Common Yellowthroat


A common Yellowthroat hiding in the reeds. This guys was darting around from cattail to cattail for what seemed like eternity but finally held still for just a moment to allow us to take his portrait and get a good look. It is always tons of fun to be able to observe an bird not familiar to you. A little surprise that makes the day distinct.

26 thoughts on “Common Yellowthroat

    1. Hi Lee, migration is a fun time as you point out. The possibility of seeing new birds goes way up and there dis always a surprise each year it seems. Have a great day.

  1. Your patience was rewarded – beautiful shot, Mike. I love yellowthroats – they make my summer so enjoyable. The male call sounds to me like he is saying, “Whoa-baby, whoa-baby, whoa-baby!” It never fails to make me smile. 🙂

    1. Hi Eliza, we don’t have these guys around here in the summer only on accession in the migration do we get a peek at them. Wish we did since the call your describe sounds like it surely would brighten the day.

  2. Thank you for sharing your beautiful photo! It prompted me to do a little research, and I found out that there area yellowthroats in my area of Illinois. So, I now have them on my list of birds to find and photograph:)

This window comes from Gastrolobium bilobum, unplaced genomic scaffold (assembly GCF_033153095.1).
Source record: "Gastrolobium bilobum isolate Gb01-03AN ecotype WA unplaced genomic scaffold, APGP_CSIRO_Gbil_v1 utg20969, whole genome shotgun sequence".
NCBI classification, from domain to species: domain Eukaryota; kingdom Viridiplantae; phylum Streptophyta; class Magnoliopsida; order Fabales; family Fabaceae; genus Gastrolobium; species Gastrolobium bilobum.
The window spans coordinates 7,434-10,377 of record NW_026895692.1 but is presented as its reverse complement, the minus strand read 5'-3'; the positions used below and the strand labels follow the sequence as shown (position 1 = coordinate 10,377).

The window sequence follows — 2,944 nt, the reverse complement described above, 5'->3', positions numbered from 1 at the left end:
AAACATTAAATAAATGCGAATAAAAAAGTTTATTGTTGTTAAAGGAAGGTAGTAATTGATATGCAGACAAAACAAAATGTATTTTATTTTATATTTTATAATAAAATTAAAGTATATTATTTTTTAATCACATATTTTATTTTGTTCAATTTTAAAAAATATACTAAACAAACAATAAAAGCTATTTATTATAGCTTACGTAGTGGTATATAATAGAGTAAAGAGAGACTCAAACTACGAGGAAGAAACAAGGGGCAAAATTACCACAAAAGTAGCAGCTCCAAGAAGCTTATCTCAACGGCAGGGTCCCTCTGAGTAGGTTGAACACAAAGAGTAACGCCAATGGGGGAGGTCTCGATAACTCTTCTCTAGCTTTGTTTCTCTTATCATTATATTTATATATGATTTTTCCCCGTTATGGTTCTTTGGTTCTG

1. HI, not sure where you live in IL but we did see some last summer when visiting family near Huntley, IL. So keep an eye out…especially in the cattails. Thanks for the feedback and hope your day is going well.

    1. Hi and I agree that common sure does not describe these guys and how did the who common naming thing get into bird nomenclature to begin with? Hope your day is going well.

  3. Girl Gone Expat

    He is cute (assume it is a he, the boys seems to get all the glory in world of birds) – like a little ‘bandit’ 🙂

    1. Hi, a little masked bandit is a great description for this guy and stealthly fits the bill as well. Yes and those male birds with all their colorful feathers to draw attention to themselves. Hope you are having a greats day.

    1. Hi, our Yellowthroat is a type of warbler so is indeed related to the common white-throat. Thanks for the feedback and taking time to leave it as it is appreciated.

feedback welcome

Please log in using one of these methods to post your comment: Logo

You are commenting using your account. Log Out /  Change )

Google+ photo

You are commenting using your Google+ account. Log Out /  Change )

Twitter picture

You are commenting using your Twitter account. Log Out /  Change )

Facebook photo

You are commenting using your Facebook account. Log Out /  Change )


Connecting to %s